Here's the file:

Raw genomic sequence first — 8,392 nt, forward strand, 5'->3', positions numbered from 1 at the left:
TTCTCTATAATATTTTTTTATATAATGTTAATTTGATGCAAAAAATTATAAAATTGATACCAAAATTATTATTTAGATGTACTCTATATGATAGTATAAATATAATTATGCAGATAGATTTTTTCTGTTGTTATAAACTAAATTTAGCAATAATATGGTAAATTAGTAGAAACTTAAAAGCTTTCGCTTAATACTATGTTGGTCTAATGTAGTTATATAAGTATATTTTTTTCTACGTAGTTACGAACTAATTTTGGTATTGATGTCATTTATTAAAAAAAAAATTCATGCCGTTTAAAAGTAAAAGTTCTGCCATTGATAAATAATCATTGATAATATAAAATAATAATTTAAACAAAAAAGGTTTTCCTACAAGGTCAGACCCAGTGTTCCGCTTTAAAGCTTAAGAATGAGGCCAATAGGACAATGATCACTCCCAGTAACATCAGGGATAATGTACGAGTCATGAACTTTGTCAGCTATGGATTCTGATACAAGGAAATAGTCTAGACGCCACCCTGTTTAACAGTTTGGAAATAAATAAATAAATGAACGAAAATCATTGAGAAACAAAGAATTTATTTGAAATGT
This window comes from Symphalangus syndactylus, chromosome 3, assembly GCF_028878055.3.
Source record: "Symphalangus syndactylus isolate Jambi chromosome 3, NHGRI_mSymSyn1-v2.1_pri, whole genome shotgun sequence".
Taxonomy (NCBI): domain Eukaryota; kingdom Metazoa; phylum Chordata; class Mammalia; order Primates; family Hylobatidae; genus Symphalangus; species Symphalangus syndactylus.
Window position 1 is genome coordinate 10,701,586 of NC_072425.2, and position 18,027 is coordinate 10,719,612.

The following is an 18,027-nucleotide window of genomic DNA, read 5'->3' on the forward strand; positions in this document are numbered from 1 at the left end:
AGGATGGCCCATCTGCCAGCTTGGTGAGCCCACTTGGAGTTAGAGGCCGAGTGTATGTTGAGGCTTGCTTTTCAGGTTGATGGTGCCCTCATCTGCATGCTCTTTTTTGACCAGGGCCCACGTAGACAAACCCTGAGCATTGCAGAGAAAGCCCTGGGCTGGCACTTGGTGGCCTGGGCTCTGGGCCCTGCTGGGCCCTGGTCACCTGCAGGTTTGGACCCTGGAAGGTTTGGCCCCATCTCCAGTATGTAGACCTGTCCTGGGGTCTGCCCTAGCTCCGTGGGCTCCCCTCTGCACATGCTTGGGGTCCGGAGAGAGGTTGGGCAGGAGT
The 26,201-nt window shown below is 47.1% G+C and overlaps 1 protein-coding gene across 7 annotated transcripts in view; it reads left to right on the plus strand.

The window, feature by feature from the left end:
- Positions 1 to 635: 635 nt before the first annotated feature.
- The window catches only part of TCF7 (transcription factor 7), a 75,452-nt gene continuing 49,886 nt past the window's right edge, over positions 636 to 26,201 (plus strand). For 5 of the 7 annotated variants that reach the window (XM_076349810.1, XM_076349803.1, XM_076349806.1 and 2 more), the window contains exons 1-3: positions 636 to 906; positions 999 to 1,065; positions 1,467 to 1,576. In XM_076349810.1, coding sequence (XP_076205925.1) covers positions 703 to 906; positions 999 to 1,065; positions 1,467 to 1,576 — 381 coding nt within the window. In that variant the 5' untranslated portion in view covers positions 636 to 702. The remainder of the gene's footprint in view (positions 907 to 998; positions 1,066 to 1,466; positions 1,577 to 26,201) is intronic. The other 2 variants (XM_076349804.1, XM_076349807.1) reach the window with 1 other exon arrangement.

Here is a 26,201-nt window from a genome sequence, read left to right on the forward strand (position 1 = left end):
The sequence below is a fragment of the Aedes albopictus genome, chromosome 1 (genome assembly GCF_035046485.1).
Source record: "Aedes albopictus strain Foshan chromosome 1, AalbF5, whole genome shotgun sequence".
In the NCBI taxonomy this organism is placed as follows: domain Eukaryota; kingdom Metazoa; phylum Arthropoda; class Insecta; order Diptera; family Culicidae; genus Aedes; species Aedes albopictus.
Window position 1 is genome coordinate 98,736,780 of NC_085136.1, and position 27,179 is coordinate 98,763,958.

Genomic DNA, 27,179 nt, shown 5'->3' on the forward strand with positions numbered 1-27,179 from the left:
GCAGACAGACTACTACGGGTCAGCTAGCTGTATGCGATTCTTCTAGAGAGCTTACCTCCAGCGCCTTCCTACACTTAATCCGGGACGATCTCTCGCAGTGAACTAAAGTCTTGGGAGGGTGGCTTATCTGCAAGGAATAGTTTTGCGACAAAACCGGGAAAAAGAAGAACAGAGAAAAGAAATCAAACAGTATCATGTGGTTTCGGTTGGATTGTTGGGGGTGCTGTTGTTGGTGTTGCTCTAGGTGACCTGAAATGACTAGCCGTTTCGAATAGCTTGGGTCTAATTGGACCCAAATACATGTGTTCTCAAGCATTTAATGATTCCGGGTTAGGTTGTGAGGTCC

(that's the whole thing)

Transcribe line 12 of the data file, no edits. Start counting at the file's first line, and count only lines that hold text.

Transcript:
- The window catches only part of TCF7 (transcription factor 7), a 75,452-nt gene continuing 49,886 nt past the window's right edge, over positions 636 to 26,201 (plus strand). For 5 of the 7 annotated variants that reach the window (XM_076349810.1, XM_076349803.1, XM_076349806.1 and 2 more), the window contains exons 1-3: positions 636 to 906; positions 999 to 1,065; positions 1,467 to 1,576. In XM_076349810.1, coding sequence (XP_076205925.1) covers positions 703 to 906; positions 999 to 1,065; positions 1,467 to 1,576 — 381 coding nt within the window. In that variant the 5' untranslated portion in view covers positions 636 to 702. The remainder of the gene's footprint in view (positions 907 to 998; positions 1,066 to 1,466; positions 1,577 to 26,201) is intronic. The other 2 variants (XM_076349804.1, XM_076349807.1) reach the window with 1 other exon arrangement.